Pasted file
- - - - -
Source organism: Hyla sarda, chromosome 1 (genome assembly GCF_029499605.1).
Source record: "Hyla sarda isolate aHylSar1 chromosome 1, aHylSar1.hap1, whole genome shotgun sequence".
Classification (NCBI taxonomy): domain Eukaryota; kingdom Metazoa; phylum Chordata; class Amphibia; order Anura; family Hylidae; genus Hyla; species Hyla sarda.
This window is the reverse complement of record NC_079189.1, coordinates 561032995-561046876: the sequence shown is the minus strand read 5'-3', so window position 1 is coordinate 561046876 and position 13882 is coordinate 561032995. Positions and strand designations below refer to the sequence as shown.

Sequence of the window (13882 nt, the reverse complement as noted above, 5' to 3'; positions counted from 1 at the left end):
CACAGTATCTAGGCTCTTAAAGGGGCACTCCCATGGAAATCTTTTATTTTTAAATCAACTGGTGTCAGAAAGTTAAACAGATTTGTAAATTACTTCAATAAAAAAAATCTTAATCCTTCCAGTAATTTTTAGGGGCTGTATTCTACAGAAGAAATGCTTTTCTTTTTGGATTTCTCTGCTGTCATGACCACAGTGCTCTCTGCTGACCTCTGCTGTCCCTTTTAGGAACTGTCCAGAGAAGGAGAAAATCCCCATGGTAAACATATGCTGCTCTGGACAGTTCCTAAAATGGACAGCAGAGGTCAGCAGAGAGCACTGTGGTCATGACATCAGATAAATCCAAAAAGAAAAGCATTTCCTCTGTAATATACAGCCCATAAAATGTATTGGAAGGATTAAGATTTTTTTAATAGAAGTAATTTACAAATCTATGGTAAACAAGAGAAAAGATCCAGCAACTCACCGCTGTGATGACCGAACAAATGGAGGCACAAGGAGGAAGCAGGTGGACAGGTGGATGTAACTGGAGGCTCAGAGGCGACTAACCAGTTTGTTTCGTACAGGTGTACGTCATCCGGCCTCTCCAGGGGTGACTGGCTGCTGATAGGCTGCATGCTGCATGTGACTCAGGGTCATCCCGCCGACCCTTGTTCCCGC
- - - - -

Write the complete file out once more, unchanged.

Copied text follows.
Source organism: Hyla sarda, chromosome 1 (genome assembly GCF_029499605.1).
Source record: "Hyla sarda isolate aHylSar1 chromosome 1, aHylSar1.hap1, whole genome shotgun sequence".
Classification (NCBI taxonomy): domain Eukaryota; kingdom Metazoa; phylum Chordata; class Amphibia; order Anura; family Hylidae; genus Hyla; species Hyla sarda.
This window is the reverse complement of record NC_079189.1, coordinates 561032995-561046876: the sequence shown is the minus strand read 5'-3', so window position 1 is coordinate 561046876 and position 13882 is coordinate 561032995. Positions and strand designations below refer to the sequence as shown.

Sequence of the window (13882 nt, the reverse complement as noted above, 5' to 3'; positions counted from 1 at the left end):
CACAGTATCTAGGCTCTTAAAGGGGCACTCCCATGGAAATCTTTTATTTTTAAATCAACTGGTGTCAGAAAGTTAAACAGATTTGTAAATTACTTCAATAAAAAAAATCTTAATCCTTCCAGTAATTTTTAGGGGCTGTATTCTACAGAAGAAATGCTTTTCTTTTTGGATTTCTCTGCTGTCATGACCACAGTGCTCTCTGCTGACCTCTGCTGTCCCTTTTAGGAACTGTCCAGAGAAGGAGAAAATCCCCATGGTAAACATATGCTGCTCTGGACAGTTCCTAAAATGGACAGCAGAGGTCAGCAGAGAGCACTGTGGTCATGACATCAGATAAATCCAAAAAGAAAAGCATTTCCTCTGTAATATACAGCCCATAAAATGTATTGGAAGGATTAAGATTTTTTTAATAGAAGTAATTTACAAATCTATGGTAAACAAGAGAAAAGATCCAGCAACTCACCGCTGTGATGACCGAACAAATGGAGGCACAAGGAGGAAGCAGGTGGACAGGTGGATGTAACTGGAGGCTCAGAGGCGACTAACCAGTTTGTTTCGTACAGGTGTACGTCATCCGGCCTCTCCAGGGGTGACTGGCTGCTGATAGGCTGCATGCTGCATGTGACTCAGGGTCATCCCGCCGACCCTTGTTCCCGC